The starting package in this game is so full of nice feeling interactions and playful murder toys I spent much of my time in this game’s space leaping around, stabbing and running and jumping and experimenting with stealth and killing giant piles of orcs then stopping as I was discovered in my giant pile of dead orcs and realising I had to start killing again and it was time to kill another giant pile of dead orcs. Then the game told me nearby, a friend had been slain, and I was full of vengeance, lunging outwards, heading towards the cliff, diving off and down and justice for whoever-it-wassss!
I’m a fan.
One of the things about this game that really made it work was the option to play as Lithariel, as depicted above: You’re replacing your stocky Talion (I think that’s his name) with her, who I only know because the screenshot mentions her by name. The braided warrior princess uses all his animations, which means she fights like a gory grappler, reminding me more of the inestimable Evie Frye, Murder Princess.
But I stopped
I’ve told the story before – basically, discourse about another game brought up that I was talking about how I liked Shadow of Mordor and those two points were held in contrast: How could I enjoy Shadow of Mordor and not this other much better game? As if by magic, though, this connection made me sit back and reconsider why I was playing Shadow of Mordor, worry about what it said about me… and stop.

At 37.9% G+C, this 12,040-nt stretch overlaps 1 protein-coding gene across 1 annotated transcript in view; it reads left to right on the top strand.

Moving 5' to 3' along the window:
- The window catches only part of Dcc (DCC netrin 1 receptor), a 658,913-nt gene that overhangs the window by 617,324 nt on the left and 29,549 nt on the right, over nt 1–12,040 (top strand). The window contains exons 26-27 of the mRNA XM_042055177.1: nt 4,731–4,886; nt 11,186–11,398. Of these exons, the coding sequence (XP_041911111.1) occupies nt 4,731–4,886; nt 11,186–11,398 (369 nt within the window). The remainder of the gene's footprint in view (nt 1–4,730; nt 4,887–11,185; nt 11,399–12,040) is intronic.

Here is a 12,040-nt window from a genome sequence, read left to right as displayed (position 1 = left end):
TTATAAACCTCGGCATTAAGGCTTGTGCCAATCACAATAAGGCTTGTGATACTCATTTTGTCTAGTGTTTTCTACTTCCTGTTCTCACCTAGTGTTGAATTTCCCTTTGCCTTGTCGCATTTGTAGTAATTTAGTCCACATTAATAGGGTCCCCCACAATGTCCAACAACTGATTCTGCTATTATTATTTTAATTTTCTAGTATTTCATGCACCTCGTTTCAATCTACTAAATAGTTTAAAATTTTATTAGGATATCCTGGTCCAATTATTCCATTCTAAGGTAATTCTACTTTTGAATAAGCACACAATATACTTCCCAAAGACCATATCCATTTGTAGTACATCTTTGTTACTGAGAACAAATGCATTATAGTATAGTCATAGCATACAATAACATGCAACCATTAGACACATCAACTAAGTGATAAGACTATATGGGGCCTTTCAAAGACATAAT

I’m not here to belabour that story; rather, though. I want to address the truly fascinating thing to me about this is that that was all it took.
There’s this idea of conveyance in videogames. Well, in games in general – it’s a term we’ve been using for some time and you may know it now as Play Conditioning because a youtuber said it and not an academic and who bothers to read any more. The basic idea is that games, through play, can induce you to play them more, to encourage you to keep going. Conveyance is part of the invisible ink of game design and storytelling, something that used well teaches you how to play with a game’s experiences, how a game wants to play, and in some cases, how players can be made to feel they’re confronting something hard even as they’re doing exactly what the game is trying to make them do.